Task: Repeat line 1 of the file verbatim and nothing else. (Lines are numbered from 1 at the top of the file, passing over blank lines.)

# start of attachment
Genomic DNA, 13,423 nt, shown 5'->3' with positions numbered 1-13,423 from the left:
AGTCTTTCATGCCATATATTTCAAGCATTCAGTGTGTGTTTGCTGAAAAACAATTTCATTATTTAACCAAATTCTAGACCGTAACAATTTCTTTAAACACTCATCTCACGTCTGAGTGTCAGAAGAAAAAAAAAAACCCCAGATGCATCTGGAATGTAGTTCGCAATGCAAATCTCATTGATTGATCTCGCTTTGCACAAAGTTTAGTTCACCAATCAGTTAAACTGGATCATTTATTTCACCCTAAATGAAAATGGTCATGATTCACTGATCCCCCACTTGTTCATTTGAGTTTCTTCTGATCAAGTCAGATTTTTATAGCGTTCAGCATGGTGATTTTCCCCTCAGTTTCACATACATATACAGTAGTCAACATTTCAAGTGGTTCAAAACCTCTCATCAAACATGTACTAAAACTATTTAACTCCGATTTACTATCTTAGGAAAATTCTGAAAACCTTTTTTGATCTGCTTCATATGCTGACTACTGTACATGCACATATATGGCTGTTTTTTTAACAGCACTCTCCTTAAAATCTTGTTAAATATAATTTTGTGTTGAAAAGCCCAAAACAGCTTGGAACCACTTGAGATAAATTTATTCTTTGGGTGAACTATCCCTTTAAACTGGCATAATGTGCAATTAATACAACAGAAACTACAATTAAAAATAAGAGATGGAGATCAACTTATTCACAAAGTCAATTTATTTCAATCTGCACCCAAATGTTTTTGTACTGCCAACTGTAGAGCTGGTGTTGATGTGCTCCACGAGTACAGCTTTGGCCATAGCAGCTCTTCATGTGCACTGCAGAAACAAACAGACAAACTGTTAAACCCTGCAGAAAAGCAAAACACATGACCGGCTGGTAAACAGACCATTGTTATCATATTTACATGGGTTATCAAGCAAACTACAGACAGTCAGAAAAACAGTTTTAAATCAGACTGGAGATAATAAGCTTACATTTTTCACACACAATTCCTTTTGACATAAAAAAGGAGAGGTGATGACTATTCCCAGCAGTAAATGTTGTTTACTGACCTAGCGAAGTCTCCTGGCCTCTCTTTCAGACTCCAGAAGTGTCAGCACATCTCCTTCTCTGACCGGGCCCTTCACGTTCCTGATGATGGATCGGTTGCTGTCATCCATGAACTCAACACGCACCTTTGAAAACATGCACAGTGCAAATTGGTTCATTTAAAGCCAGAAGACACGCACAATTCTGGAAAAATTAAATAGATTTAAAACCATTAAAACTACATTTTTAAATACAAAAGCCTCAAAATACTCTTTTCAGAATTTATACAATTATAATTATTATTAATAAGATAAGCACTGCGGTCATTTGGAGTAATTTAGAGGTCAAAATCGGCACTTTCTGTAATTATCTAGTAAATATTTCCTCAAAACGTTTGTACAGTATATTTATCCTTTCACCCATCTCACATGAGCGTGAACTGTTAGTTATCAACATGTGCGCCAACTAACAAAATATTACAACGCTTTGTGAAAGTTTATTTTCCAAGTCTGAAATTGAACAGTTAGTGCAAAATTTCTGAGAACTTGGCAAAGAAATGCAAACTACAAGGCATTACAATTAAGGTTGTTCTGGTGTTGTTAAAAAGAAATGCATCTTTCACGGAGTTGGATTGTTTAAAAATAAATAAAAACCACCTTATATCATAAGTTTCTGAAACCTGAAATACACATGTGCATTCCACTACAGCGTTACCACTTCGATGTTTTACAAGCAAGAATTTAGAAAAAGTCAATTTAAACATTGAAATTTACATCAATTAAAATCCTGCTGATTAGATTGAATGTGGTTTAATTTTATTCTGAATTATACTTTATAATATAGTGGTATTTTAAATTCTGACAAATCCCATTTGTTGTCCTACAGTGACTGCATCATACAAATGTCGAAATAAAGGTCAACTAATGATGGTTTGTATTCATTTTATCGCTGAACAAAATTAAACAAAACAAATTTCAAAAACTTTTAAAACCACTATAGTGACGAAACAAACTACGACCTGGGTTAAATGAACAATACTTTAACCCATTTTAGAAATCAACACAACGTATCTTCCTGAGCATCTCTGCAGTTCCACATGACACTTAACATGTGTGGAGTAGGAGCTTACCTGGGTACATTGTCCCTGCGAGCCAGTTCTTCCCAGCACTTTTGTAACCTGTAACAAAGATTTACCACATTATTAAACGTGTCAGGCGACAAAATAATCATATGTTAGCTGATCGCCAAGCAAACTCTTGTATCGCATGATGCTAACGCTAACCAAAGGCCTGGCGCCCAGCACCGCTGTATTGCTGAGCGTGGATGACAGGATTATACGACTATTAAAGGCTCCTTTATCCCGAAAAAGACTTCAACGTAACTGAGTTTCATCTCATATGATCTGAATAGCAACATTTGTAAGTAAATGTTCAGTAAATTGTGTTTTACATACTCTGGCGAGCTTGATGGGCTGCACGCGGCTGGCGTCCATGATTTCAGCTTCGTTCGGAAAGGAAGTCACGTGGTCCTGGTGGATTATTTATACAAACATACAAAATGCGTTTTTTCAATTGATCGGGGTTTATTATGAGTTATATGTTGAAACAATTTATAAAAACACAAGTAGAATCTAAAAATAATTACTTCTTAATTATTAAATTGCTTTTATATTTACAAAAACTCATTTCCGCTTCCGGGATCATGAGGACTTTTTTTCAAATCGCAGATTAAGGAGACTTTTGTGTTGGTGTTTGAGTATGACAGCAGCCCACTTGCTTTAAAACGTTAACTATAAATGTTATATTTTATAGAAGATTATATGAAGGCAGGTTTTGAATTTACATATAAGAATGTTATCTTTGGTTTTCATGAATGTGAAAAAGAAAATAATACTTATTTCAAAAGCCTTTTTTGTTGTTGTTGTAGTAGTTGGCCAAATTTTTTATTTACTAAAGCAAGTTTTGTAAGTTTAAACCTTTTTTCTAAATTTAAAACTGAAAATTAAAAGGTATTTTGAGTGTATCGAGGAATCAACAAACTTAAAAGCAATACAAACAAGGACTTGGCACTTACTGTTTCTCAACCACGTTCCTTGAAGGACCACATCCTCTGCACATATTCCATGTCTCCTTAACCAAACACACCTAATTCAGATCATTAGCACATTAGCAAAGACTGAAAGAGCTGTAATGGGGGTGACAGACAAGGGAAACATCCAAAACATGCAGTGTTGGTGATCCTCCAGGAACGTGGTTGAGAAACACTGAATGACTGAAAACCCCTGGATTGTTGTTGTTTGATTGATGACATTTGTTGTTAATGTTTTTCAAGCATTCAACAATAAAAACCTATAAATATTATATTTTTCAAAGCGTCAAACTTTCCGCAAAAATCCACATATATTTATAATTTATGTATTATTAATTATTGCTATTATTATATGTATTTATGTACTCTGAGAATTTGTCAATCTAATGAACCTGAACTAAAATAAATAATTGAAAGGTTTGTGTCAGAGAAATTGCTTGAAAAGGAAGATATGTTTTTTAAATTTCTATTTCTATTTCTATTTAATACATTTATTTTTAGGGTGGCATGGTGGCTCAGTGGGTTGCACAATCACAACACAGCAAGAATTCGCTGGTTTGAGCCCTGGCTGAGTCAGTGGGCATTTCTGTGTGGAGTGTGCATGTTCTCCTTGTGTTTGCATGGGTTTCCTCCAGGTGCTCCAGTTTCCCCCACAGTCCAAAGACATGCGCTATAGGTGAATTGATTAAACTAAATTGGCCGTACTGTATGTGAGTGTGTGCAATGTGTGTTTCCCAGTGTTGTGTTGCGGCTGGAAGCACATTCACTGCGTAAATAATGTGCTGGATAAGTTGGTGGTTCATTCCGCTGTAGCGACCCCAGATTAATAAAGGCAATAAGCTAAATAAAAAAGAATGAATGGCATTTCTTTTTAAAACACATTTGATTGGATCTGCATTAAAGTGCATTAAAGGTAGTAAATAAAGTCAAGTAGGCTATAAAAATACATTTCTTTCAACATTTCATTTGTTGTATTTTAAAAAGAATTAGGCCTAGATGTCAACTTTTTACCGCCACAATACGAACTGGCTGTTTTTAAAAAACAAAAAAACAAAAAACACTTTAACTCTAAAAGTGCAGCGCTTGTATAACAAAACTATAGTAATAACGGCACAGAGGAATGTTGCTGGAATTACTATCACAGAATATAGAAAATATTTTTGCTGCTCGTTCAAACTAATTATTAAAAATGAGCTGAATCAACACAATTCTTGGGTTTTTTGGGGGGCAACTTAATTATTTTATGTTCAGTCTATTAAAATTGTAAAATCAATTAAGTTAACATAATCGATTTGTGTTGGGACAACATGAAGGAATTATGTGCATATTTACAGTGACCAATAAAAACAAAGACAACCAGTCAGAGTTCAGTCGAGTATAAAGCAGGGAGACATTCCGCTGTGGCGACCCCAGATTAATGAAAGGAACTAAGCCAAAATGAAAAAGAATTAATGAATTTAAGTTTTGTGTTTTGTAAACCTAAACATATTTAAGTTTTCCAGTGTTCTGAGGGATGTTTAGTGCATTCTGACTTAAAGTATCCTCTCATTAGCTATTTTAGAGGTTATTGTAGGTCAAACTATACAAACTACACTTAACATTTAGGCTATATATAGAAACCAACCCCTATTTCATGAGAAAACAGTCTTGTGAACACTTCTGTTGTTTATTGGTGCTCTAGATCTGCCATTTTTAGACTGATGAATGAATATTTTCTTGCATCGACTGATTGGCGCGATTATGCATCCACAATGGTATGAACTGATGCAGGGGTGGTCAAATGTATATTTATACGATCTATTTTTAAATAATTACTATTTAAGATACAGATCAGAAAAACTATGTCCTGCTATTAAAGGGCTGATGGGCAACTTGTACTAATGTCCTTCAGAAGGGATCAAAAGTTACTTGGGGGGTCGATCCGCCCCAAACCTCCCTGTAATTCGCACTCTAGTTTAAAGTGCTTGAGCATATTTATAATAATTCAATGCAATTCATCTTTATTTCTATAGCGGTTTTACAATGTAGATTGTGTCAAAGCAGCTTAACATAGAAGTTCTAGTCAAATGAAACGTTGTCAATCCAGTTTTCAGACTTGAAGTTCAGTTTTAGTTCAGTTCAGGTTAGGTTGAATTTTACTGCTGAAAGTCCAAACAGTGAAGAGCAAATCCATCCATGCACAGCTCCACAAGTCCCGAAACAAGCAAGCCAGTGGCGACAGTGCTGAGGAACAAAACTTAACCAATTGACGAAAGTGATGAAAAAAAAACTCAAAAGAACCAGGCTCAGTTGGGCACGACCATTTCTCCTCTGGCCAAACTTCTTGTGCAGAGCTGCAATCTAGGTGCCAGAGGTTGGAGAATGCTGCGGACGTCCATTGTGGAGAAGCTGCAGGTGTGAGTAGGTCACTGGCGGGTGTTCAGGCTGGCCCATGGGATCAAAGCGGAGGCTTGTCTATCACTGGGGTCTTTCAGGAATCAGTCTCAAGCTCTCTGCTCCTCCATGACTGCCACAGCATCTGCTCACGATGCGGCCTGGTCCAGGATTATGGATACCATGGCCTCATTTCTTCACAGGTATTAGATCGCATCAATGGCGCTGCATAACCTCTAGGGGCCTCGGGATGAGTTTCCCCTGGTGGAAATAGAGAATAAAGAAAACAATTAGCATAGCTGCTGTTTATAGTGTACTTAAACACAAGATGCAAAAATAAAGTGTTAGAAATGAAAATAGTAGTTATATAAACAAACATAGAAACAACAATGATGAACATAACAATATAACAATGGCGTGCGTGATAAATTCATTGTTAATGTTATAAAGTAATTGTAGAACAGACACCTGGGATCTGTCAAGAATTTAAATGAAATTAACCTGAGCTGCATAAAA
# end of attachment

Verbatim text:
Genomic DNA, 13,423 nt, shown 5'->3' with positions numbered 1-13,423 from the left: